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Title: Validating classical multivariate models in archaeology : English medieval bellfounding as a case study
Author: Bayliss, Alexandra Louise
Awarding Body: University of London
Current Institution: University College London (University of London)
Date of Award: 2006
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The principal aim of this study is to apply various methods of numeric classification and ordination (commonly used by archaeologists) to the incidence matrix of stamps occurring on medieval bells from England, and to compare the results with what is known independently about these data from documentary sources. The incidence matrix records the presence of 1116 stamps on 3390 bells. Recorded bells have been assigned to 89 different founders, 51 of whom have bells appearing in the incidence matrix. Three varieties of cluster analysis and correspondence analysis have been applied to this matrix. These analyses reveal clusters of bells and stamps relating to particular founders and foundries, and the relative chronological sequence in which the bells were cast and the stamps used. The success of each technique in defining these clusters and sequences accurately has been tested quantitatively by comparing the results of each analysis with the documentary record. For this to be valid, it is vital that the link between the documentary evidence and the surviving bells is rigorous and explicit. The criteria which have been used to link these two types of data are discussed in Chapter 2. The results of the different mathematical approaches are given in Chapters 3 and 4. Only k-means cluster analysis provides results which are consistently in disagreement with the documentary evidence. The other techniques allocate between two-thirds and three quarters of bells or stamps accurately to clusters which relate to particular founders or foundries. Correspondence analysis has proven particularly successful at identifying clusters of bells which relate to foundries. The techniques have been less successful at identifying accurate chronological series of bells or stamps, with other sources of variation predominating. Finally, some indication of the potential for such analyses to illuminate our understanding of the English medieval bellfounding industry is provided.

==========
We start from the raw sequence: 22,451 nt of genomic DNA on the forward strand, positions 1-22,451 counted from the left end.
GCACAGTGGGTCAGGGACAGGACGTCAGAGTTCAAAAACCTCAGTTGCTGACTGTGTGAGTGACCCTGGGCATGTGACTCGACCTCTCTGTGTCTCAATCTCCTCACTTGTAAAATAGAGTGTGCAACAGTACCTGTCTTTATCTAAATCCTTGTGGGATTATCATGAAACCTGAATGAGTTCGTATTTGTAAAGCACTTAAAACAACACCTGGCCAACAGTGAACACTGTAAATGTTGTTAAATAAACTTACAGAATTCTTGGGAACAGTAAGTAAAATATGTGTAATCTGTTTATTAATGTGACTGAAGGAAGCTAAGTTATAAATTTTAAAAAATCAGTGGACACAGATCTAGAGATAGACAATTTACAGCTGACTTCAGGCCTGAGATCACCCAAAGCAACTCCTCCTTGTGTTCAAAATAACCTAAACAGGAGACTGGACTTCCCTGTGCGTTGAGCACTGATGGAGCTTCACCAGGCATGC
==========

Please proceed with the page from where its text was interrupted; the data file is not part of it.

Supervisor: Not available Sponsor: Not available
Qualification Name: Thesis (Ph.D.) Qualification Level: Doctoral
EThOS ID:  DOI: Not available